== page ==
Because of the existence of the cancel culture and everything connected to an ism, such as racism, sexism, fake patriotism and white nationalism, it`s hard to imagine our society existing without them. And it’s not because we’ve gotten used to it or that we are fine with the negativity, police brutality or the lack of social equality that leads to bigger problems. It’s because the above-mentioned problems did not start today; we have inherited them. For some, it is such an unneeded thing to be thrown into the garbage, while others carry it with pride – because it’s the nation’s history that is more important than the difference between right and wrong.
“The Rainbow Experiment” by writer/director Christina Kallas is one of the most intriguing and thought-provoking films I have seen. Yet, you think you can’t go beyond what has been delivered. When it’s top, it’s the top; end of story. But with “Paris is in Harlem”, Christina Kallas redefines the meaning of the cinematic language told through the prism of music. As it follows the most complex characters, their lives intersect within a short amount of time, bringing them together – to rediscover life, the meaning of friendship and co-existence. Topics touched upon are harsh, important and difficult. But this film does not shy away from it. And that’s its strongest attribute. It goes for it as a hunter after prey – the prey, in this case, being the misconceptions of a righteous society – and this film cleverly breaks it all apart.
“Jazz is a soundtrack of New York,” you hear in the film at some point. But it’s also the language cinema uses. Not everyone knows how to interpret it, though. Without saxophone, jazz and music, how can we convey love, friendship, happiness, sadness or even loss? Sam (Leon Addison Brown) is an African-American bar owner. He is strong, smart, and confident and has the right amount of empathy for two young teenagers who come to his bar to rob him. He gives them what they came for – money, but to be earned through hard work. Serenity (Souleymane Sy Savane) is another African man who is on his way to becoming homeless. He used to have a well-paid job, home, and life he cared about. But now, he is just another crazy person on the street the vast majority wants to stay away from.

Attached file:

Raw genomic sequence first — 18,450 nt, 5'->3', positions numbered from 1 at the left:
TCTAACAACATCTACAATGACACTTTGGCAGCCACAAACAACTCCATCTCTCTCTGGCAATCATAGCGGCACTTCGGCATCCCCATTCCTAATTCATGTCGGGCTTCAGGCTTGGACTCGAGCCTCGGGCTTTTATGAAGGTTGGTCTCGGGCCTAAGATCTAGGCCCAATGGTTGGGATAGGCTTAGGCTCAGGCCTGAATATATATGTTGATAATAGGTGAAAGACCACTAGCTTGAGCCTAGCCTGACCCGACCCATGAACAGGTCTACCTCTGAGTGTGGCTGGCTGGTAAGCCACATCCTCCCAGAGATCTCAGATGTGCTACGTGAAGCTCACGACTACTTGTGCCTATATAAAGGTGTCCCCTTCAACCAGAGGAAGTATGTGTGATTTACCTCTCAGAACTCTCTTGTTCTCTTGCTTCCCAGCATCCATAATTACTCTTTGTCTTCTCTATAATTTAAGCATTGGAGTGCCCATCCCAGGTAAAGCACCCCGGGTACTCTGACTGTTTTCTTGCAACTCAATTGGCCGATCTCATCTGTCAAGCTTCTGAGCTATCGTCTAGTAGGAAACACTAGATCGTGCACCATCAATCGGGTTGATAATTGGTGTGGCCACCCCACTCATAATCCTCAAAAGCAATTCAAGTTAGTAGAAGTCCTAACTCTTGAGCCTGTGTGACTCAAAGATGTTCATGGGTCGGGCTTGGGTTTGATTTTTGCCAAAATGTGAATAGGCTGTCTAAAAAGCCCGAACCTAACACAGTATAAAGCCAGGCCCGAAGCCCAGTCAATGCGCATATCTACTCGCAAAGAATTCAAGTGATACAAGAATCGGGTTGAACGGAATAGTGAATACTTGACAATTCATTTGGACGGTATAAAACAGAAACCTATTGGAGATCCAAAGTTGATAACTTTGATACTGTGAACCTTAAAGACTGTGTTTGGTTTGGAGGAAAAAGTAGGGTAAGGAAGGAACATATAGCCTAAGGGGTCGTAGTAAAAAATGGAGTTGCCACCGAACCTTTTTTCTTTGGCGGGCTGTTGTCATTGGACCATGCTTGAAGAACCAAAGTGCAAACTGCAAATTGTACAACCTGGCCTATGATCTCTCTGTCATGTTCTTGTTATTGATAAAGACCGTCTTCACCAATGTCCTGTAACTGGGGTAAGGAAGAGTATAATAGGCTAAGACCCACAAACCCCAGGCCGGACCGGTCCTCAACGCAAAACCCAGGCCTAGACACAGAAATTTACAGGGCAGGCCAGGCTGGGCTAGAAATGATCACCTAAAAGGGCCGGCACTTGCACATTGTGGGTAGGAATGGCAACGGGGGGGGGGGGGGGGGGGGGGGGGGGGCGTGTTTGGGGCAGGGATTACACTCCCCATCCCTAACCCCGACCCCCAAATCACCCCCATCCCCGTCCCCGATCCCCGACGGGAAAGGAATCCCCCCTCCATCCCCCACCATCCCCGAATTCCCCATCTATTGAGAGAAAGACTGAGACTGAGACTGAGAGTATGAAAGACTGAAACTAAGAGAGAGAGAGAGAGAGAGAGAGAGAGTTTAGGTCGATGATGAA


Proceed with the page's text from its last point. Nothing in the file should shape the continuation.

Arthur (Steven Vause) is an Uber driver who takes his passengers through the gloomy streets of New York. He knows jazz is everything and knows empathy and compassion are what the city needs. He is the type of driver you will always want to ride with. Because he knows when to pick up the phone, the right words to use to stop a desperate woman from jumping off the bridge. Sila (Laura Pruden) is a teacher who is being cancelled by the cancelled culture because she is accused of sexual harassment by her teaching assistant. We don’t know whether she is guilty or innocent. But we know, not only her, everyone around her gets impacted by the accusation.
If you have seen “The Rainbow Experiment”, then you understand by now what Christina Kallas does. She takes her camera and aims at each individual. Whether it’s a young man in the passenger seat of an Uber, two desperate teenagers yearning for money to go to McDonald’s, open opportunities for those who do not know exists and is within reach. Racism, hatred, social injustice, and misuse of guns – everything that the writer/director touches upon is so deep, it is as if a sharp knife goes through the numb and dead feelings to make it come alive. Because you must be alive to care for what the film talks about. It’s as important as the day you live, and the day you expect to arrive tomorrow. And that’s why this film works. It’s not just smart; it mirrors the society we live in, takes it and redirects the image towards all of us so we can start questioning each other – can’t we do better than this?
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